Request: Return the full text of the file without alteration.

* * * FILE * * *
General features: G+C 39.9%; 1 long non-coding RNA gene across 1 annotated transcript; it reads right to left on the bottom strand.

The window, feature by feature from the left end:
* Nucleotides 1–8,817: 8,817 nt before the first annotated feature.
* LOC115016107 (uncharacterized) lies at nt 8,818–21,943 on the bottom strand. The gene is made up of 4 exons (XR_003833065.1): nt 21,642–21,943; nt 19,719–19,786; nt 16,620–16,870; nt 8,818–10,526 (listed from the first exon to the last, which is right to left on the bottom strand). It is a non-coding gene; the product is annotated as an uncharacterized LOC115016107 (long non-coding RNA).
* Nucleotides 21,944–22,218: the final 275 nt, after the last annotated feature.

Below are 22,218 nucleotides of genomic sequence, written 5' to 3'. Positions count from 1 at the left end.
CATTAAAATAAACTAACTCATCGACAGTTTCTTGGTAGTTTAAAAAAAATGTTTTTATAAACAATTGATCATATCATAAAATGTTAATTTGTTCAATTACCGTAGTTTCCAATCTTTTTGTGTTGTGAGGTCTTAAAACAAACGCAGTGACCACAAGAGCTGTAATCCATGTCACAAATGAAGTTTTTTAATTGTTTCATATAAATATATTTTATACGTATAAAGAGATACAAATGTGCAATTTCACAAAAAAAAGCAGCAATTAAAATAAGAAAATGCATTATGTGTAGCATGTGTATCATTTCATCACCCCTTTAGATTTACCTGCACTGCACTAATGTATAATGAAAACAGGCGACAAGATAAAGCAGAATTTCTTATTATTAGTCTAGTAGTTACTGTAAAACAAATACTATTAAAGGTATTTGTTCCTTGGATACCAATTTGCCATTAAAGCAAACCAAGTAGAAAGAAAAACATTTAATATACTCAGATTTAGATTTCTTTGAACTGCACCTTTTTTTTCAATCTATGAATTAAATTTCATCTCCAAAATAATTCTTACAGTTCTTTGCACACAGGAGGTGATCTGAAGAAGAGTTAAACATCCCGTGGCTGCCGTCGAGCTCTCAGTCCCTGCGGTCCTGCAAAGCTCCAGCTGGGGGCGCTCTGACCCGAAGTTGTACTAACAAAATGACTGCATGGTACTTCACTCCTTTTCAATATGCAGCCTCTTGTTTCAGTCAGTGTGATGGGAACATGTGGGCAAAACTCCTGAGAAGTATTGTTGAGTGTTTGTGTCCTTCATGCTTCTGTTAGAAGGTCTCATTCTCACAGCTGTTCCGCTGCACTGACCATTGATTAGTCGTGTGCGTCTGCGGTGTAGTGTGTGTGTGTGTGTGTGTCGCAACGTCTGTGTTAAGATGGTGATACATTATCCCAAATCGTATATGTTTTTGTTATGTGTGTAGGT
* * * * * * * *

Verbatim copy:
General features: G+C 39.9%; 1 long non-coding RNA gene across 1 annotated transcript; it reads right to left on the bottom strand.

The window, feature by feature from the left end:
* Nucleotides 1–8,817: 8,817 nt before the first annotated feature.
* LOC115016107 (uncharacterized) lies at nt 8,818–21,943 on the bottom strand. The gene is made up of 4 exons (XR_003833065.1): nt 21,642–21,943; nt 19,719–19,786; nt 16,620–16,870; nt 8,818–10,526 (listed from the first exon to the last, which is right to left on the bottom strand). It is a non-coding gene; the product is annotated as an uncharacterized LOC115016107 (long non-coding RNA).
* Nucleotides 21,944–22,218: the final 275 nt, after the last annotated feature.

Below are 22,218 nucleotides of genomic sequence, written 5' to 3'. Positions count from 1 at the left end.
CATTAAAATAAACTAACTCATCGACAGTTTCTTGGTAGTTTAAAAAAAATGTTTTTATAAACAATTGATCATATCATAAAATGTTAATTTGTTCAATTACCGTAGTTTCCAATCTTTTTGTGTTGTGAGGTCTTAAAACAAACGCAGTGACCACAAGAGCTGTAATCCATGTCACAAATGAAGTTTTTTAATTGTTTCATATAAATATATTTTATACGTATAAAGAGATACAAATGTGCAATTTCACAAAAAAAAGCAGCAATTAAAATAAGAAAATGCATTATGTGTAGCATGTGTATCATTTCATCACCCCTTTAGATTTACCTGCACTGCACTAATGTATAATGAAAACAGGCGACAAGATAAAGCAGAATTTCTTATTATTAGTCTAGTAGTTACTGTAAAACAAATACTATTAAAGGTATTTGTTCCTTGGATACCAATTTGCCATTAAAGCAAACCAAGTAGAAAGAAAAACATTTAATATACTCAGATTTAGATTTCTTTGAACTGCACCTTTTTTTTCAATCTATGAATTAAATTTCATCTCCAAAATAATTCTTACAGTTCTTTGCACACAGGAGGTGATCTGAAGAAGAGTTAAACATCCCGTGGCTGCCGTCGAGCTCTCAGTCCCTGCGGTCCTGCAAAGCTCCAGCTGGGGGCGCTCTGACCCGAAGTTGTACTAACAAAATGACTGCATGGTACTTCACTCCTTTTCAATATGCAGCCTCTTGTTTCAGTCAGTGTGATGGGAACATGTGGGCAAAACTCCTGAGAAGTATTGTTGAGTGTTTGTGTCCTTCATGCTTCTGTTAGAAGGTCTCATTCTCACAGCTGTTCCGCTGCACTGACCATTGATTAGTCGTGTGCGTCTGCGGTGTAGTGTGTGTGTGTGTGTGTGTCGCAACGTCTGTGTTAAGATGGTGATACATTATCCCAAATCGTATATGTTTTTGTTATGTGTGTAGGT